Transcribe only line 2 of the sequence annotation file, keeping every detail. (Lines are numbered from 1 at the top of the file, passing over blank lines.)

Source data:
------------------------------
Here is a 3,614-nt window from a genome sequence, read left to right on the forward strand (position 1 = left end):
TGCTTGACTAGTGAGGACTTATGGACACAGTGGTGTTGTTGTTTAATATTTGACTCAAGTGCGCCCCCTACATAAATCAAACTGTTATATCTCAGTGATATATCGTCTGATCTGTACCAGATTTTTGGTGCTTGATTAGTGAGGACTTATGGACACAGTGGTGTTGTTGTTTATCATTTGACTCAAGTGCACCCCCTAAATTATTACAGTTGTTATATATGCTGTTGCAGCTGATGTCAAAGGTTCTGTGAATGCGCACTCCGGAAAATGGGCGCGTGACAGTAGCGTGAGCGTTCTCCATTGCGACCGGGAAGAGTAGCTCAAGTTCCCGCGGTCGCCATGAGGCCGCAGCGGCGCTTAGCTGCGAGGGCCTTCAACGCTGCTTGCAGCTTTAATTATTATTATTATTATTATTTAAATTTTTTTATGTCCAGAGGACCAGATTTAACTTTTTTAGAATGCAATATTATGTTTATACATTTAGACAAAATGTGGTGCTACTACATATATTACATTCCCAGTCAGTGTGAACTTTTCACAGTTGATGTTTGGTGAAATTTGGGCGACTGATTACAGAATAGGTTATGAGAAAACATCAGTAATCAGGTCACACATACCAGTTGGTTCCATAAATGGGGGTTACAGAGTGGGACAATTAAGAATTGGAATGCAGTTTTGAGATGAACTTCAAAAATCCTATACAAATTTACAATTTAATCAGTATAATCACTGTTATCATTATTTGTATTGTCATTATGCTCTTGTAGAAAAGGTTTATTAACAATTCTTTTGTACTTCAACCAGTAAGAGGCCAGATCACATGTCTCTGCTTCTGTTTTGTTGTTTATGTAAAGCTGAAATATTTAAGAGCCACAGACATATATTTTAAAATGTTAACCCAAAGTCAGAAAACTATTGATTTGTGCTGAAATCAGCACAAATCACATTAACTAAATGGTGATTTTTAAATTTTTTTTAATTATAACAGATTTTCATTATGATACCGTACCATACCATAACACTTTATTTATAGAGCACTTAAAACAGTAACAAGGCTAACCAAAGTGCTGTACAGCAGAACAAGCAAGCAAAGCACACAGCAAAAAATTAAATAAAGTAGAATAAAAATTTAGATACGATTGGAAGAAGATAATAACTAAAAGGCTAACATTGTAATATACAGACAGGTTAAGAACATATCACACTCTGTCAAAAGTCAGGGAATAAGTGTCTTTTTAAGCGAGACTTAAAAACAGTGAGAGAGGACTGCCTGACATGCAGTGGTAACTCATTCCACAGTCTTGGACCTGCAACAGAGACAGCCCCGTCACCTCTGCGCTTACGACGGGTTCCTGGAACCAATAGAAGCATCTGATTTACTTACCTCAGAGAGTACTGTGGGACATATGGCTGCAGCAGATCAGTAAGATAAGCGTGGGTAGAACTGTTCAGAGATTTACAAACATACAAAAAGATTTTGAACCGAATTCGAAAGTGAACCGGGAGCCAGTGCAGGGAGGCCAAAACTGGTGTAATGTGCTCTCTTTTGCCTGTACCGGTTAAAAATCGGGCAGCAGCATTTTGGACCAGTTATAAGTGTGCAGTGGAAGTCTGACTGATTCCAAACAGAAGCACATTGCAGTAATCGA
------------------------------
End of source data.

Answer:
TGCTTGACTAGTGAGGACTTATGGACACAGTGGTGTTGTTGTTTAATATTTGACTCAAGTGCGCCCCCTACATAAATCAAACTGTTATATCTCAGTGATATATCGTCTGATCTGTACCAGATTTTTGGTGCTTGATTAGTGAGGACTTATGGACACAGTGGTGTTGTTGTTTATCATTTGACTCAAGTGCACCCCCTAAATTATTACAGTTGTTATATATGCTGTTGCAGCTGATGTCAAAGGTTCTGTGAATGCGCACTCCGGAAAATGGGCGCGTGACAGTAGCGTGAGCGTTCTCCATTGCGACCGGGAAGAGTAGCTCAAGTTCCCGCGGTCGCCATGAGGCCGCAGCGGCGCTTAGCTGCGAGGGCCTTCAACGCTGCTTGCAGCTTTAATTATTATTATTATTATTATTTAAATTTTTTTATGTCCAGAGGACCAGATTTAACTTTTTTAGAATGCAATATTATGTTTATACATTTAGACAAAATGTGGTGCTACTACATATATTACATTCCCAGTCAGTGTGAACTTTTCACAGTTGATGTTTGGTGAAATTTGGGCGACTGATTACAGAATAGGTTATGAGAAAACATCAGTAATCAGGTCACACATACCAGTTGGTTCCATAAATGGGGGTTACAGAGTGGGACAATTAAGAATTGGAATGCAGTTTTGAGATGAACTTCAAAAATCCTATACAAATTTACAATTTAATCAGTATAATCACTGTTATCATTATTTGTATTGTCATTATGCTCTTGTAGAAAAGGTTTATTAACAATTCTTTTGTACTTCAACCAGTAAGAGGCCAGATCACATGTCTCTGCTTCTGTTTTGTTGTTTATGTAAAGCTGAAATATTTAAGAGCCACAGACATATATTTTAAAATGTTAACCCAAAGTCAGAAAACTATTGATTTGTGCTGAAATCAGCACAAATCACATTAACTAAATGGTGATTTTTAAATTTTTTTTAATTATAACAGATTTTCATTATGATACCGTACCATACCATAACACTTTATTTATAGAGCACTTAAAACAGTAACAAGGCTAACCAAAGTGCTGTACAGCAGAACAAGCAAGCAAAGCACACAGCAAAAAATTAAATAAAGTAGAATAAAAATTTAGATACGATTGGAAGAAGATAATAACTAAAAGGCTAACATTGTAATATACAGACAGGTTAAGAACATATCACACTCTGTCAAAAGTCAGGGAATAAGTGTCTTTTTAAGCGAGACTTAAAAACAGTGAGAGAGGACTGCCTGACATGCAGTGGTAACTCATTCCACAGTCTTGGACCTGCAACAGAGACAGCCCCGTCACCTCTGCGCTTACGACGGGTTCCTGGAACCAATAGAAGCATCTGATTTACTTACCTCAGAGAGTACTGTGGGACATATGGCTGCAGCAGATCAGTAAGATAAGCGTGGGTAGAACTGTTCAGAGATTTACAAACATACAAAAAGATTTTGAACCGAATTCGAAAGTGAACCGGGAGCCAGTGCAGGGAGGCCAAAACTGGTGTAATGTGCTCTCTTTTGCCTGTACCGGTTAAAAATCGGGCAGCAGCATTTTGGACCAGTTATAAGTGTGCAGTGGAAGTCTGACTGATTCCAAACAGAAGCACATTGCAGTAATCGA